Imagine my surprise when I read that the bill passed the Senate Education committee without a single comment in opposition. I was startled and confused and immediately called Sen. Chaudhuri. He seemed simultaneously surprised by my anger and bewildered by my assumption that he could wave a wand and make this bill change form.
I realized a more effective communication strategy needed to be employed to help inform a larger circle of policymakers. A statewide network of teachers and advocates had been communicating on this matter, and we decided to produce a special report that could be distributed widely to both policymakers and activists. We wanted to use the report to inform legislators to encourage them to take their name off the bill. We would “go public” with the report to create a groundswell of pressure to amend the bill or kill it.
Just the sending of the report to Democratic sponsors of the bill led some to start to peel off. Many Democrats communicated that they didn’t actually know much about the bill and they just signed on in blind faith. At this point, Sen. Chaudhuri and Marge Foreman, the full time lobbyist for NCAE, advised that we slow down and give a chance for behind the scenes negotiations to proceed. They feared our tactics could lead to a hardening of hearts and undermine efforts to amend the bill with Republicans. We consented and did not “go public” with the report. It was now April.
Imagine our surprise when I learned that not only had the Senate bill not been amended but an identical House version had been written. Senator Chaudhuri, sensing a growing frustration and sense of panic from not only our group but others (now including the teachers at Raleigh Charter High School) arranged a conference call on April 30th. He informed us that efforts to amend the bill were not going well. The sticking point was the insistence that a stand alone course on personal finance be created. We worked with him to create a compromise solution that would move some of the more historical Civics content to the American History I, double the amount of personal finance content being taught, and yet prevent major disruption and protect AP US History as an acceptable alternative to the two American History courses. He said he would work on gaining support for the compromise.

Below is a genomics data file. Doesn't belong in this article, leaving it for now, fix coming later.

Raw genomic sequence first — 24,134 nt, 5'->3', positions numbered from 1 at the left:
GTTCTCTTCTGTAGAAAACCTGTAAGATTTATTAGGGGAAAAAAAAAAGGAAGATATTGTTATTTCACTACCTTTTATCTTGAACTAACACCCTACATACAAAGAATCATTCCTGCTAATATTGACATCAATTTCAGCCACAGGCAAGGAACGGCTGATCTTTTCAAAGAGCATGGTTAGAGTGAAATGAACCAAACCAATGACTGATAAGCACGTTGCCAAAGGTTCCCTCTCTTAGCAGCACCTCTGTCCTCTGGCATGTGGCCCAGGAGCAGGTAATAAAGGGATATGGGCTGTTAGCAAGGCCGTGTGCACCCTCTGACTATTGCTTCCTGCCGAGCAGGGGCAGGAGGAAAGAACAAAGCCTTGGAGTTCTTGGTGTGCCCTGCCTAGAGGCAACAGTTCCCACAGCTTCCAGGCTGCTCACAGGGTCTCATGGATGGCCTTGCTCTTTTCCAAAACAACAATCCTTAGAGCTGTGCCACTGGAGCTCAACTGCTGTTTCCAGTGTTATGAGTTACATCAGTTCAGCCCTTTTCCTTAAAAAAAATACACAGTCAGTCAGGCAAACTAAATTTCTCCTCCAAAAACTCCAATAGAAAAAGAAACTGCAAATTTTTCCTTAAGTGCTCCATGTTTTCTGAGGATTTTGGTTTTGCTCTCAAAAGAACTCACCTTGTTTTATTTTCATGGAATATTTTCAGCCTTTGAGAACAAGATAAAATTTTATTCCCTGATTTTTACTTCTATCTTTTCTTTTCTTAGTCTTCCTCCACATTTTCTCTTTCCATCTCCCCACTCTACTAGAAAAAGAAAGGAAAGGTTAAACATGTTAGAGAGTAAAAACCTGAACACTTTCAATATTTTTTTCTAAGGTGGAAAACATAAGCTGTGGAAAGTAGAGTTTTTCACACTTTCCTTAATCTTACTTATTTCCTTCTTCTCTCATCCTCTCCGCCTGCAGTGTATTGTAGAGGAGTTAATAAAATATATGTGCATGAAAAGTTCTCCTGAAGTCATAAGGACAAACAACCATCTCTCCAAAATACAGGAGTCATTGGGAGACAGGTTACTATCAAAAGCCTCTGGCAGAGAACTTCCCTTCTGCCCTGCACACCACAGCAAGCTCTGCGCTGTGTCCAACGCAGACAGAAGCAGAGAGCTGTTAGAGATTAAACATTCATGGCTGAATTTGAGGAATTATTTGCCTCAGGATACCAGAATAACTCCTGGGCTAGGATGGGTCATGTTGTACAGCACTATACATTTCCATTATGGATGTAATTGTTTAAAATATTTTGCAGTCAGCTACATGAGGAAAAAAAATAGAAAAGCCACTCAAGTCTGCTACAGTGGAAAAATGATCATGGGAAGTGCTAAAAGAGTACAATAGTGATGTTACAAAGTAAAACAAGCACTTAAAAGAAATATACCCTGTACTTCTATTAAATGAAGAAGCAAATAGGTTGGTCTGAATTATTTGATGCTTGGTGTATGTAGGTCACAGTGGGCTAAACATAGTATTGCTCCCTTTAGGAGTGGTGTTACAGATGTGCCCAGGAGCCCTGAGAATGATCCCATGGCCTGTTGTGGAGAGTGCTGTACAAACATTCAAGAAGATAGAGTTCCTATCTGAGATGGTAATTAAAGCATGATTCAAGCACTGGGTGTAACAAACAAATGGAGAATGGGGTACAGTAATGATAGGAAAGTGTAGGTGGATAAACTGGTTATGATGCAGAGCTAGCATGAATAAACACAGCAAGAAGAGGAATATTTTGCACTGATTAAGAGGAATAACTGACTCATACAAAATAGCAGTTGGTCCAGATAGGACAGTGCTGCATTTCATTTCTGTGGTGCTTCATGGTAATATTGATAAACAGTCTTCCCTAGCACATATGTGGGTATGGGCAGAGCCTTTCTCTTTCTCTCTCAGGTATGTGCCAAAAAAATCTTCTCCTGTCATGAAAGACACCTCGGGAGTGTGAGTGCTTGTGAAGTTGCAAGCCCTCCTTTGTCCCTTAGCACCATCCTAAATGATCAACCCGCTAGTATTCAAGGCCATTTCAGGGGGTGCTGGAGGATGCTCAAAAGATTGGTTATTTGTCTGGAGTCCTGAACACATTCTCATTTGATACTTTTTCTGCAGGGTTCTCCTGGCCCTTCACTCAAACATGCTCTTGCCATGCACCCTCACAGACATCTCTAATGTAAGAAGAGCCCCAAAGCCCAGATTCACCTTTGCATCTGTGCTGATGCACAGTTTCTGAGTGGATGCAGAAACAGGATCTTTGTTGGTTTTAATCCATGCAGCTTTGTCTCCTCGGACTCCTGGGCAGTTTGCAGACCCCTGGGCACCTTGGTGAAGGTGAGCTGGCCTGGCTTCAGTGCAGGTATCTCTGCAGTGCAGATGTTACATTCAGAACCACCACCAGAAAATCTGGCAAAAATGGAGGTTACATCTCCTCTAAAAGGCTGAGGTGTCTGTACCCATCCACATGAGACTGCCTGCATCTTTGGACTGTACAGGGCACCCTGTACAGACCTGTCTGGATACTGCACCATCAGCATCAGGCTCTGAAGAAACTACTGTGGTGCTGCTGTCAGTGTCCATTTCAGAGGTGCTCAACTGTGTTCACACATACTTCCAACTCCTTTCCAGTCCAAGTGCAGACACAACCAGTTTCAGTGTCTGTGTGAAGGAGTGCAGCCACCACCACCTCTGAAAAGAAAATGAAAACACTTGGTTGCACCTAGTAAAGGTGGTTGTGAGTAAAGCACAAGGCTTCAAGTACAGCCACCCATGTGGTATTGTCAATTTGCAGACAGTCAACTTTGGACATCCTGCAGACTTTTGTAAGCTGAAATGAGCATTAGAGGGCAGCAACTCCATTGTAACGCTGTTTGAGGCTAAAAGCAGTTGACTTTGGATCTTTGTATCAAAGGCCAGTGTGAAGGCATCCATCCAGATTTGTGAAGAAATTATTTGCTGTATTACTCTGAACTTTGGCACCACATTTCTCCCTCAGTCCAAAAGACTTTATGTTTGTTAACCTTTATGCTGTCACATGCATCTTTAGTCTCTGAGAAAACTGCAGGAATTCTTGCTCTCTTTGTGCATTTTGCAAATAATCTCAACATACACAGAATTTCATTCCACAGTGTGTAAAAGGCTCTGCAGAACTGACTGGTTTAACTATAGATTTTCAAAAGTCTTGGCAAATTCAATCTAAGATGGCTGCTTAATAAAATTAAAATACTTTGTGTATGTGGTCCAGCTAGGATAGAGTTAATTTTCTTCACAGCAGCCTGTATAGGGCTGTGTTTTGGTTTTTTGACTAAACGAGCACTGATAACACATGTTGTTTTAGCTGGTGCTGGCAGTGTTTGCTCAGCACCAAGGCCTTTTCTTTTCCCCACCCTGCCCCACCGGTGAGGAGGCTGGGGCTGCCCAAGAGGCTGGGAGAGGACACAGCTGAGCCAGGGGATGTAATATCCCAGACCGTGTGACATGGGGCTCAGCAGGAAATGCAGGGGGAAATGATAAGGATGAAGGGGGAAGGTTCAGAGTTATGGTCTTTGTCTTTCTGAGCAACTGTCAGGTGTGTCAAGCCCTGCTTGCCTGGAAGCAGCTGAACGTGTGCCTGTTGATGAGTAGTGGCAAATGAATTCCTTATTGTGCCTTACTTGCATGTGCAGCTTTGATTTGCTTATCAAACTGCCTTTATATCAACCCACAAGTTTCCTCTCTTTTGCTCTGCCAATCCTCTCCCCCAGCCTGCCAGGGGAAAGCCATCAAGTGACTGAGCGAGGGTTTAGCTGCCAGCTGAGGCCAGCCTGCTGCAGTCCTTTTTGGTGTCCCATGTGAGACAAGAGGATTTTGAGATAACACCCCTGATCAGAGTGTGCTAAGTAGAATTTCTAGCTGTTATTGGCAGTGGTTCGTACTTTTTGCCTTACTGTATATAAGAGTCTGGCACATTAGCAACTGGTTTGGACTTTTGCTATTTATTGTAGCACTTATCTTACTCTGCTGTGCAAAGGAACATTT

A Budget Surprise and Charter Allies Gain Relevance
Imagine our surprise when the bill was included, en masse, in the Senate budget, without the amendments suggested by social studies teachers. And a few weeks later it appeared, word for word, in the House budget. This curriculum revision via the budget process now created a whole new range of challenges. We could not longer hold sponsors’ feet to the fire because they weren’t sponsors of a specific bill anymore. Also, budgets, once returned from the conference committee, are not amended. They are given an up or down vote on both floors. And this curriculum revision was buried in hundreds of pages of other provisions.